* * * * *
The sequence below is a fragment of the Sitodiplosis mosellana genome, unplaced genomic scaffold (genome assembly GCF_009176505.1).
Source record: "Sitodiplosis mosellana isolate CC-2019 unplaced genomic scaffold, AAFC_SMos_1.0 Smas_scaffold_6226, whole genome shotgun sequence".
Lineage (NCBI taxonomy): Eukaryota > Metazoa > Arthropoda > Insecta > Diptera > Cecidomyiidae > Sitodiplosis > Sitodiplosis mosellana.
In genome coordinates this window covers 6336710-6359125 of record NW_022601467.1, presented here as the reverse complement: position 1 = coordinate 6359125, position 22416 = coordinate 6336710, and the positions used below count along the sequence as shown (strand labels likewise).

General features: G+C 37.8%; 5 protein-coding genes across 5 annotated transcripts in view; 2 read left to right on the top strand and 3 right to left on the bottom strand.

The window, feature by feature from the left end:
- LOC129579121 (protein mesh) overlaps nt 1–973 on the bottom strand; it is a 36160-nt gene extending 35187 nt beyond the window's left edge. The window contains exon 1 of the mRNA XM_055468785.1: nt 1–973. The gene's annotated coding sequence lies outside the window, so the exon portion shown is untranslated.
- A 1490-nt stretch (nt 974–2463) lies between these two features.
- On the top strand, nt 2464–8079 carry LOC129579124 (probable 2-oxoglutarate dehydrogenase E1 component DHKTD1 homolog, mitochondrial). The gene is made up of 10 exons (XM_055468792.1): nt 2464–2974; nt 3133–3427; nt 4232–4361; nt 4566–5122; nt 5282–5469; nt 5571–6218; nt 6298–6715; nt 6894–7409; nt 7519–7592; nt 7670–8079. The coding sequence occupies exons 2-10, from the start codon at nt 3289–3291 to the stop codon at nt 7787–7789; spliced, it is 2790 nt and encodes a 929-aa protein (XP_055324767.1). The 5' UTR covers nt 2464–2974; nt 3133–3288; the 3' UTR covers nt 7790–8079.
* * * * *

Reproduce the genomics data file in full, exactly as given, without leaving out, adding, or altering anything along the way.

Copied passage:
The sequence below is a fragment of the Sitodiplosis mosellana genome, unplaced genomic scaffold (genome assembly GCF_009176505.1).
Source record: "Sitodiplosis mosellana isolate CC-2019 unplaced genomic scaffold, AAFC_SMos_1.0 Smas_scaffold_6226, whole genome shotgun sequence".
Lineage (NCBI taxonomy): Eukaryota > Metazoa > Arthropoda > Insecta > Diptera > Cecidomyiidae > Sitodiplosis > Sitodiplosis mosellana.
In genome coordinates this window covers 6336710-6359125 of record NW_022601467.1, presented here as the reverse complement: position 1 = coordinate 6359125, position 22416 = coordinate 6336710, and the positions used below count along the sequence as shown (strand labels likewise).

General features: G+C 37.8%; 5 protein-coding genes across 5 annotated transcripts in view; 2 read left to right on the top strand and 3 right to left on the bottom strand.

The window, feature by feature from the left end:
- LOC129579121 (protein mesh) overlaps nt 1–973 on the bottom strand; it is a 36160-nt gene extending 35187 nt beyond the window's left edge. The window contains exon 1 of the mRNA XM_055468785.1: nt 1–973. The gene's annotated coding sequence lies outside the window, so the exon portion shown is untranslated.
- A 1490-nt stretch (nt 974–2463) lies between these two features.
- On the top strand, nt 2464–8079 carry LOC129579124 (probable 2-oxoglutarate dehydrogenase E1 component DHKTD1 homolog, mitochondrial). The gene is made up of 10 exons (XM_055468792.1): nt 2464–2974; nt 3133–3427; nt 4232–4361; nt 4566–5122; nt 5282–5469; nt 5571–6218; nt 6298–6715; nt 6894–7409; nt 7519–7592; nt 7670–8079. The coding sequence occupies exons 2-10, from the start codon at nt 3289–3291 to the stop codon at nt 7787–7789; spliced, it is 2790 nt and encodes a 929-aa protein (XP_055324767.1). The 5' UTR covers nt 2464–2974; nt 3133–3288; the 3' UTR covers nt 7790–8079.